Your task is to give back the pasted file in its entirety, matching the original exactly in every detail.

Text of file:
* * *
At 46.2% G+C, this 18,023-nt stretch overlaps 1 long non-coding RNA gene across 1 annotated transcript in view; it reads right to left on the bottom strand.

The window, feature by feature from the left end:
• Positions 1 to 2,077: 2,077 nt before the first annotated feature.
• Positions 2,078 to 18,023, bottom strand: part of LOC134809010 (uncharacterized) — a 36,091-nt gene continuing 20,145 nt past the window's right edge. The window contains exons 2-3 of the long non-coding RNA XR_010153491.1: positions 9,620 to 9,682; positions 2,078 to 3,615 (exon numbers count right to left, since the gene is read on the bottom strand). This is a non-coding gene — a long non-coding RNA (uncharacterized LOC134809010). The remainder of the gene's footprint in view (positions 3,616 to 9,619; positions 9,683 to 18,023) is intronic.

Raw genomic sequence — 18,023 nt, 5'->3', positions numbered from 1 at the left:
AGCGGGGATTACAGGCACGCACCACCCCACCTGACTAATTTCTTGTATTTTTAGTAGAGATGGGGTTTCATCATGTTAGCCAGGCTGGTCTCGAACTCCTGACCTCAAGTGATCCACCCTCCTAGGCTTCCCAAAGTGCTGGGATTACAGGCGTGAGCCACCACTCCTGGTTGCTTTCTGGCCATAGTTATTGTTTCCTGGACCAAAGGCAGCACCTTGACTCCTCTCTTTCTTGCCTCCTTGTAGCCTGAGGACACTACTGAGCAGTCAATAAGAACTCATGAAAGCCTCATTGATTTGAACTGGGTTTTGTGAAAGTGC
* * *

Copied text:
At 46.2% G+C, this 18,023-nt stretch overlaps 1 long non-coding RNA gene across 1 annotated transcript in view; it reads right to left on the bottom strand.

The window, feature by feature from the left end:
• Positions 1 to 2,077: 2,077 nt before the first annotated feature.
• Positions 2,078 to 18,023, bottom strand: part of LOC134809010 (uncharacterized) — a 36,091-nt gene continuing 20,145 nt past the window's right edge. The window contains exons 2-3 of the long non-coding RNA XR_010153491.1: positions 9,620 to 9,682; positions 2,078 to 3,615 (exon numbers count right to left, since the gene is read on the bottom strand). This is a non-coding gene — a long non-coding RNA (uncharacterized LOC134809010). The remainder of the gene's footprint in view (positions 3,616 to 9,619; positions 9,683 to 18,023) is intronic.

Raw genomic sequence — 18,023 nt, 5'->3', positions numbered from 1 at the left:
AGCGGGGATTACAGGCACGCACCACCCCACCTGACTAATTTCTTGTATTTTTAGTAGAGATGGGGTTTCATCATGTTAGCCAGGCTGGTCTCGAACTCCTGACCTCAAGTGATCCACCCTCCTAGGCTTCCCAAAGTGCTGGGATTACAGGCGTGAGCCACCACTCCTGGTTGCTTTCTGGCCATAGTTATTGTTTCCTGGACCAAAGGCAGCACCTTGACTCCTCTCTTTCTTGCCTCCTTGTAGCCTGAGGACACTACTGAGCAGTCAATAAGAACTCATGAAAGCCTCATTGATTTGAACTGGGTTTTGTGAAAGTGC